- Serve it hot as rasam with rice or drink it as shots.
Bitter Gourd or Bitter Melon is one best plant food which helps to improve the diabetic conditions. As the name suggests it is very bitter in taste. Love it or hate it but this is one important vegetable used in Asia especially in India. I started eating bitter melon in my diet early in my childhood. My grandmother is one great cook of these bitter babies. She used to prepare variety of vegetarian dishes with it. I love stir fry, roasted bitter gourd chutney, stuffed bitter gourd, bitter gourd chips, fritters and curry with coconut gravy the list goes on. Just thinking about it makes my mouth watering. There is one unique recipe my grandmother used to prepare, it had this tangy and sweet taste. I called this unique because here instead of green young bitter gourd, ripe ones are used. You have to pick pale yellow skinned soft and ripe bitter gourd for this recipe. Once you open it you should be able to see the blood red seeds then you can call it perfect. My grandmother called this recipe- ”Thipra” I don’t know the meaning of it most probably she doesn’t know either. This sweet and tangy recipe tastes best with plain rice and yogurt.
- Fully ripe bitter gourd- 1
- Mustard seeds- 1 tbs
- Black gram- 1 tbs
- Curry leaves- 4
- Green chillies- 2
- Turmeric- 1/4 tbs
- Tamarind extract- 1/4 cup (one small lemon sized tamarind is used)
- Jaggery- 2 tbs, grated
- Oil- 2 tbs
- Wash and clean the bitter gourd. Cut it and discard the seeds, chop into small pieces.
- Take a frying pan add 2 tbs of oil, mustard seeds, black gram, curry leaves and green chillies
- Fry these items well for 3-4 minutes before adding bitter gourd pieces and salt
- Keep frying the bitter gourd until they are cooked well (takes around 10 -15 minutes depending upon the thickness of the vegetable)
- Now add turmeric, tamarind extract and jaggery. Mix well and let the mixture cook well for 4 minutes to absorb the flavors
- Serve it with plain rice and curd
Note: Use only well ripe bitter gourd for this recipe or there will be variation in the taste. If you use unripe on there will be more bitterness in the recipe.
Brahmi or waterhyssop is one important herb in Ayurveda, it is known as Brahmi after ”Brahma” the creator God of the Hindu Pantheon. In Karnataka we call it as ”Timare” or ”Vondelaga”. It is mainly used in hair oil where it has medicinal values and prevents hair fall. I remember grandma preparing herb oil by mixing brahmi along with coconut oil and many other herbs. It is said that giving Brahmi to kids can increase their memory power. It is proved effective for anxiety and ADHD. As a kid I always loved Brahmi leaves in chutney and tambuli (a curry made from yogurt and green chilly) I remember helping my mom to collect leaves from our backyard. Recently when I was walking through the market I saw fresh Brahmi leaves and I couldn’t stop buying.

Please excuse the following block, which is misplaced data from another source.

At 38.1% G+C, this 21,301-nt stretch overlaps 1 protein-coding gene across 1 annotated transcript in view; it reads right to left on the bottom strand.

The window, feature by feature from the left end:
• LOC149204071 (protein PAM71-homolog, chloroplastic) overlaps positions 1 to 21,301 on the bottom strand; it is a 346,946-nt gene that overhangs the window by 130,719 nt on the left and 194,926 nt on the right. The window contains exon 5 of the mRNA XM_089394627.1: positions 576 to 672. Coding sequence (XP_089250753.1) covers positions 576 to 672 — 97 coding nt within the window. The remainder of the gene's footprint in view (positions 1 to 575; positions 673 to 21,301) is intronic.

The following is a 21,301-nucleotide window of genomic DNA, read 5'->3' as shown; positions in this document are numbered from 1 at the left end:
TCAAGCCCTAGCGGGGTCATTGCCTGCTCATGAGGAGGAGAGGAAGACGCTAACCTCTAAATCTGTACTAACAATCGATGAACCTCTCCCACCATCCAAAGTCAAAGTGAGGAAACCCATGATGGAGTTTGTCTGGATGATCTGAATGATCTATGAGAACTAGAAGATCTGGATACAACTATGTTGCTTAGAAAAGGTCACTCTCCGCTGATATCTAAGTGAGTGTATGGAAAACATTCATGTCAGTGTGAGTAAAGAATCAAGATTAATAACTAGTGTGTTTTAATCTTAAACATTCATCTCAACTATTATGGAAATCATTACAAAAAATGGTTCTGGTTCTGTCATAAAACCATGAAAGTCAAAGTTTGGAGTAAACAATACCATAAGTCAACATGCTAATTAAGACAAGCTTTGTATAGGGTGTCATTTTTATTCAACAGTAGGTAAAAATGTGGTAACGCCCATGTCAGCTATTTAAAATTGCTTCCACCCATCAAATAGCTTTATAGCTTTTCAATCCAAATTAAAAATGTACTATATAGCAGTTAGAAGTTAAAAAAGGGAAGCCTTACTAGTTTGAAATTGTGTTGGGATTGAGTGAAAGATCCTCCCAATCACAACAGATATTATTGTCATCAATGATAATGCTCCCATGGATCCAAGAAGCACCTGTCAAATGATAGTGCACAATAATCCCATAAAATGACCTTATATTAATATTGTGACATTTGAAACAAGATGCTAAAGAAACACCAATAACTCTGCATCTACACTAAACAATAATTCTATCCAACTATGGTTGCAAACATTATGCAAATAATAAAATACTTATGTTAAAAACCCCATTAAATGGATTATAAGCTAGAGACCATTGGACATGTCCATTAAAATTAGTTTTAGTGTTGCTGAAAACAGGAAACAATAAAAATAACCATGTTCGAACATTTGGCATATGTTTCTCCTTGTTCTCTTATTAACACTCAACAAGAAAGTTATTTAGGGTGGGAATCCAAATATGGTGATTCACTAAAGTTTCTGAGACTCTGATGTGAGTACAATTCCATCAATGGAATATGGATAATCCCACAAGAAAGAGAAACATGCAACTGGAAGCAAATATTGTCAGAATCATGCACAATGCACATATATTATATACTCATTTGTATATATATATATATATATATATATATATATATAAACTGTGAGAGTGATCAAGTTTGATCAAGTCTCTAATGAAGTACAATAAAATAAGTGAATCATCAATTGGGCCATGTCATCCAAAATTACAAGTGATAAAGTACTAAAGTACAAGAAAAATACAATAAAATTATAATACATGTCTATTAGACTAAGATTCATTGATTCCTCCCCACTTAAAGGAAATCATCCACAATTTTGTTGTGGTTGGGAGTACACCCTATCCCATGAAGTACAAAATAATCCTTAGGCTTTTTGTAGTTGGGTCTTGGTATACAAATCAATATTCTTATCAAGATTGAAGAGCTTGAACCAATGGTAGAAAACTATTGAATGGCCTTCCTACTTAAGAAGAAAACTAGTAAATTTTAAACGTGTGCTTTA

- Brahmi leaves- 1 cup
- Grated coconut- 1 cup
- Grated ginger- 1 tbs
- Tamarind- 1 small pea sized
- Green chilly- 2 (you can add more if you want it to be more spicy)
- Salt to taste
- Grind above mentioned ingredients into smooth paste
- Serve it as dip for dosa or idli. It also tastes good as vegetable dip
Mangalore Buns is delicious recipe from South Karnataka, Mangalore. It is served as snack with sambar or chutney. I love to have this soft, sweet and fluffy buns in the morning for breakfast. They look like puris but they are more like spongy buns. As far as I know you can find this only in Mangalore. Although you find a Mangalorean restaurant or Udupi hotel blooming in every nook & corner of the world rarely you see this buns on the Menu. In Dubai you can find in Venus restaurant, Al Karama. If you are from UAE you can visit there and taste these lovely buns. My husband goes bananas over this buns so I prepared them this weekend 🙂
- All Purpose flour(Maida)- 2 cups (you can prepare around 6 small buns)
- Bananas- 2 small
- Curds- 2 tbs
- Sugar- 3 tbs
- Salt- 1/2 tbs
- Soda Bicarb- 1/4 tbs
- Oil- 1 tbs
- Oil for frying
- In a large mixing vessel add all the ingredients except flour (curds,mashed bananas, sugar, slat, soda and a tbs of oil) and mix well
- Now add flour and kneed well if needed add a tbs of water (adding more water will mess up the dough, so avoid adding water add only if it is needed)
- Keep the dough well covered, overnight to rise (About 6-8 hours)
- Make small balls and roll it like how you roll the dough to make puris (you can also use hand and pat on it to get the size and shape of puri)
- Keep the oil ready and deep fry them until they turn into golden brown
- Serve hot with sambar or coconut chutney
You can see how it looks hollow and spongy inside. By looking at it you can know that your buns is cooked perfect 🙂